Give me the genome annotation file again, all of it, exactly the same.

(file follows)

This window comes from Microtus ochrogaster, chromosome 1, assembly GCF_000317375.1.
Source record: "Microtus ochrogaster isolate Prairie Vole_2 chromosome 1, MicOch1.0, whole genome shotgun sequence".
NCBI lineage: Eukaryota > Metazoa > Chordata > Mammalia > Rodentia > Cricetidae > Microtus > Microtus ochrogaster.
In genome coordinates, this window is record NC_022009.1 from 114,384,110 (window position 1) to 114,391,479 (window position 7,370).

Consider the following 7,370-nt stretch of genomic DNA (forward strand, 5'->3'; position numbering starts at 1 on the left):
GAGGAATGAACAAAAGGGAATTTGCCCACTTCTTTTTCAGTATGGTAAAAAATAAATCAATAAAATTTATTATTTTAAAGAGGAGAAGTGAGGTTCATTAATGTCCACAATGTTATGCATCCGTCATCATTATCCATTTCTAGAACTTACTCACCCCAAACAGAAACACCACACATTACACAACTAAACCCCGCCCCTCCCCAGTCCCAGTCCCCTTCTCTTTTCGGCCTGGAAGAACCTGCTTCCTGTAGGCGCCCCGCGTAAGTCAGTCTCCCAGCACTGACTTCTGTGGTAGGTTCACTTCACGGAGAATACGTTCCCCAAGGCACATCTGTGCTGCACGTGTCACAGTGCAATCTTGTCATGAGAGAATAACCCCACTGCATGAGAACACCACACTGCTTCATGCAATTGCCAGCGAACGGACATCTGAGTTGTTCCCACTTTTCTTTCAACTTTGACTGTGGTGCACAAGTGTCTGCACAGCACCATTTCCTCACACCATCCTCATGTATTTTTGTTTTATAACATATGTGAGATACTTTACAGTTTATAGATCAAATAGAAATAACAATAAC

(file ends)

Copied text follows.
This window comes from Microtus ochrogaster, chromosome 1, assembly GCF_000317375.1.
Source record: "Microtus ochrogaster isolate Prairie Vole_2 chromosome 1, MicOch1.0, whole genome shotgun sequence".
NCBI lineage: Eukaryota > Metazoa > Chordata > Mammalia > Rodentia > Cricetidae > Microtus > Microtus ochrogaster.
In genome coordinates, this window is record NC_022009.1 from 114,384,110 (window position 1) to 114,391,479 (window position 7,370).

Consider the following 7,370-nt stretch of genomic DNA (forward strand, 5'->3'; position numbering starts at 1 on the left):
GAGGAATGAACAAAAGGGAATTTGCCCACTTCTTTTTCAGTATGGTAAAAAATAAATCAATAAAATTTATTATTTTAAAGAGGAGAAGTGAGGTTCATTAATGTCCACAATGTTATGCATCCGTCATCATTATCCATTTCTAGAACTTACTCACCCCAAACAGAAACACCACACATTACACAACTAAACCCCGCCCCTCCCCAGTCCCAGTCCCCTTCTCTTTTCGGCCTGGAAGAACCTGCTTCCTGTAGGCGCCCCGCGTAAGTCAGTCTCCCAGCACTGACTTCTGTGGTAGGTTCACTTCACGGAGAATACGTTCCCCAAGGCACATCTGTGCTGCACGTGTCACAGTGCAATCTTGTCATGAGAGAATAACCCCACTGCATGAGAACACCACACTGCTTCATGCAATTGCCAGCGAACGGACATCTGAGTTGTTCCCACTTTTCTTTCAACTTTGACTGTGGTGCACAAGTGTCTGCACAGCACCATTTCCTCACACCATCCTCATGTATTTTTGTTTTATAACATATGTGAGATACTTTACAGTTTATAGATCAAATAGAAATAACAATAAC